After a beautiful climb up Single Cone to inspect one of the future winter missions, we moved on to double cone and discussed the possibility of a launch from the summit by tossing the gliders above us and checking them in the air before stepping off.  This time the decision was made to move to a lower more suitable take off and practice some rope skills on the short descent to it.  After several attempts during the short moments of clearance we received from Queenstown Air Traffic Control we again decided to move down the West face to an area less effected by wind rotor.  From here we both launched for a great gully flight!

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A mid Autumn flight from the top of Single Cone.

May 1st to May 9th

Open to all Speedflying Pilots

This time of year can be pretty tricky.  There maybe a fair amount of new snow up on single double cone or there may still just be bare rock!  There are a few ways up Single Cone, all involve a little bit of technical rock climbing but the route of choice is to do a traverse of both Double and Single cone!  We'll be focusing on flying from Single Cone initially but if weather and local conditions deny us we may need to move lower on the hill.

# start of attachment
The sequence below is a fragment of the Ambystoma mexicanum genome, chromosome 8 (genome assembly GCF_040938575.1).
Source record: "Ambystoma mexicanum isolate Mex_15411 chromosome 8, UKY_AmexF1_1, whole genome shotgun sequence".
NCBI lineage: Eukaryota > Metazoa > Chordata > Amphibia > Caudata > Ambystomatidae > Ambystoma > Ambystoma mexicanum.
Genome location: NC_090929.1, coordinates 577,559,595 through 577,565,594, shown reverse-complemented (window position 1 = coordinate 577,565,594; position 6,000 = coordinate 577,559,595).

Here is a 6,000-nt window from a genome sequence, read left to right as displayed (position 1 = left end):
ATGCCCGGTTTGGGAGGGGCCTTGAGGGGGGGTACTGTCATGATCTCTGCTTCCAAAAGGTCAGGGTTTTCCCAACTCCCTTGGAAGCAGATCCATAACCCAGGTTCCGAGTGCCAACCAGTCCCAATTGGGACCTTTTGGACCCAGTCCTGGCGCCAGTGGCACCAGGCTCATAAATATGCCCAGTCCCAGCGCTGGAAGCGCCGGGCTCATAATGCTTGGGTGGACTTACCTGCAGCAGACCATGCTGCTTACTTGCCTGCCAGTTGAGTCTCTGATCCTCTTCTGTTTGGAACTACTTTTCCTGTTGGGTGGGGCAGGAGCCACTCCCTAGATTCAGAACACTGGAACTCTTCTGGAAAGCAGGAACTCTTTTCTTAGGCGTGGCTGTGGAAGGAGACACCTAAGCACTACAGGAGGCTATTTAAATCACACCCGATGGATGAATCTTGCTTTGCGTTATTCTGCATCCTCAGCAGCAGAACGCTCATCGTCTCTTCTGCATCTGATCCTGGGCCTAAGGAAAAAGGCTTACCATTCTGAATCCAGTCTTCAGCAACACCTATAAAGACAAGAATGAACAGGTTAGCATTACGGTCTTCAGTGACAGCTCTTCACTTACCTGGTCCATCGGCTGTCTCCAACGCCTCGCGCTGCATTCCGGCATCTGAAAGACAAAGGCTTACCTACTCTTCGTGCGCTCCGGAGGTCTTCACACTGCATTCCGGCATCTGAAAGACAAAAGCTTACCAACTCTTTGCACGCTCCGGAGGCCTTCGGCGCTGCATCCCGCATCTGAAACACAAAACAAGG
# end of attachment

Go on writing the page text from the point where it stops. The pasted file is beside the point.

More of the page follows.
We have two flight options – to the west all the way down to the valley floor – a descent of near 2000m or to the N and into the Lake Alta region.

The Remarks after a mid summer snow storm.  looks like winter!

How the Remarks looks normally in Summer

Here are two video's that show 2 different launches in the Khumbu Valley region of Nepal.

#1 is of a launch in the Kyajo Ri Valley.  The intent on being in this area was to try and make a flight from the summit of Kyajo Ri – unfortunately the weather was too bad making the approach to the hill difficult and we ran out of time.  There were a series of large cliffs on the way up the valley that you had to climb through and this flight was made from one of them – just above Basecamp.


#2 is a flight from above the township of Dingboche – off a small peak aptly named – Dinboche Ri.  The peak provides a number of excellent launch site – although the thinner air at 5000+ meters and nil wind makes for a very committing and fast launch!  The landing area here is basically potato paddocks and with the rock walls coming up at you quite quickly it's very important to pick the right one.  I found myself coming in a bit too short and had to almost stall my wing over the final wall to land safely in the paddock